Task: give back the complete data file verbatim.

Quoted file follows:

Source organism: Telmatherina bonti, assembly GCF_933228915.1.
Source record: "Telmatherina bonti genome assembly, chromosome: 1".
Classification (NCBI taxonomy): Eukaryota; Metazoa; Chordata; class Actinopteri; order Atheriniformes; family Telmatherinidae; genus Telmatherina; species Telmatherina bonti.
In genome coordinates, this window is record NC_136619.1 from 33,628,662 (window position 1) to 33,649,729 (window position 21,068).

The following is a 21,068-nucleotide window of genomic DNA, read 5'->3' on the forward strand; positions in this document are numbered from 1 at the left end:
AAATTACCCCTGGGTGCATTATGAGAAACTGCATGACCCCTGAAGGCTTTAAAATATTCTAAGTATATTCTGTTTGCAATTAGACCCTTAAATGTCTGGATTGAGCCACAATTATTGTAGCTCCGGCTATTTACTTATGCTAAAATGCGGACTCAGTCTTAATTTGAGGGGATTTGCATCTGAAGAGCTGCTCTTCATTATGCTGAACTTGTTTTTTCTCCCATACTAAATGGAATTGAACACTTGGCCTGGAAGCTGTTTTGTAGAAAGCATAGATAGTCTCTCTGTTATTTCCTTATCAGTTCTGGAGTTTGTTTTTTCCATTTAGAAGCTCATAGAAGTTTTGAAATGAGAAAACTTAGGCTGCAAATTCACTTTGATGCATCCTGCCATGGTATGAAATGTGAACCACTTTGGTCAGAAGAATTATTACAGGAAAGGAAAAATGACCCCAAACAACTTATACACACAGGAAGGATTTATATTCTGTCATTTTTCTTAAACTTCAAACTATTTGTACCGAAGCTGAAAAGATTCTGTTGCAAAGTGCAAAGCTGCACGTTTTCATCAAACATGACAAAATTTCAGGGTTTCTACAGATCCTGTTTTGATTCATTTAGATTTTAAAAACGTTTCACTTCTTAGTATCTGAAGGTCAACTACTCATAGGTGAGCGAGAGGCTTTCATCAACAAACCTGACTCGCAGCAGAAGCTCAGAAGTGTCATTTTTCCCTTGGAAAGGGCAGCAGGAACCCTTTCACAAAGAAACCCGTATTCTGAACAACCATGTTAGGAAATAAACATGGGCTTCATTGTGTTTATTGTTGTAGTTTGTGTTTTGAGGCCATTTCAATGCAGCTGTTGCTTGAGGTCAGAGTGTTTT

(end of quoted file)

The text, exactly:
Source organism: Telmatherina bonti, assembly GCF_933228915.1.
Source record: "Telmatherina bonti genome assembly, chromosome: 1".
Classification (NCBI taxonomy): Eukaryota; Metazoa; Chordata; class Actinopteri; order Atheriniformes; family Telmatherinidae; genus Telmatherina; species Telmatherina bonti.
In genome coordinates, this window is record NC_136619.1 from 33,628,662 (window position 1) to 33,649,729 (window position 21,068).

The following is a 21,068-nucleotide window of genomic DNA, read 5'->3' on the forward strand; positions in this document are numbered from 1 at the left end:
AAATTACCCCTGGGTGCATTATGAGAAACTGCATGACCCCTGAAGGCTTTAAAATATTCTAAGTATATTCTGTTTGCAATTAGACCCTTAAATGTCTGGATTGAGCCACAATTATTGTAGCTCCGGCTATTTACTTATGCTAAAATGCGGACTCAGTCTTAATTTGAGGGGATTTGCATCTGAAGAGCTGCTCTTCATTATGCTGAACTTGTTTTTTCTCCCATACTAAATGGAATTGAACACTTGGCCTGGAAGCTGTTTTGTAGAAAGCATAGATAGTCTCTCTGTTATTTCCTTATCAGTTCTGGAGTTTGTTTTTTCCATTTAGAAGCTCATAGAAGTTTTGAAATGAGAAAACTTAGGCTGCAAATTCACTTTGATGCATCCTGCCATGGTATGAAATGTGAACCACTTTGGTCAGAAGAATTATTACAGGAAAGGAAAAATGACCCCAAACAACTTATACACACAGGAAGGATTTATATTCTGTCATTTTTCTTAAACTTCAAACTATTTGTACCGAAGCTGAAAAGATTCTGTTGCAAAGTGCAAAGCTGCACGTTTTCATCAAACATGACAAAATTTCAGGGTTTCTACAGATCCTGTTTTGATTCATTTAGATTTTAAAAACGTTTCACTTCTTAGTATCTGAAGGTCAACTACTCATAGGTGAGCGAGAGGCTTTCATCAACAAACCTGACTCGCAGCAGAAGCTCAGAAGTGTCATTTTTCCCTTGGAAAGGGCAGCAGGAACCCTTTCACAAAGAAACCCGTATTCTGAACAACCATGTTAGGAAATAAACATGGGCTTCATTGTGTTTATTGTTGTAGTTTGTGTTTTGAGGCCATTTCAATGCAGCTGTTGCTTGAGGTCAGAGTGTTTT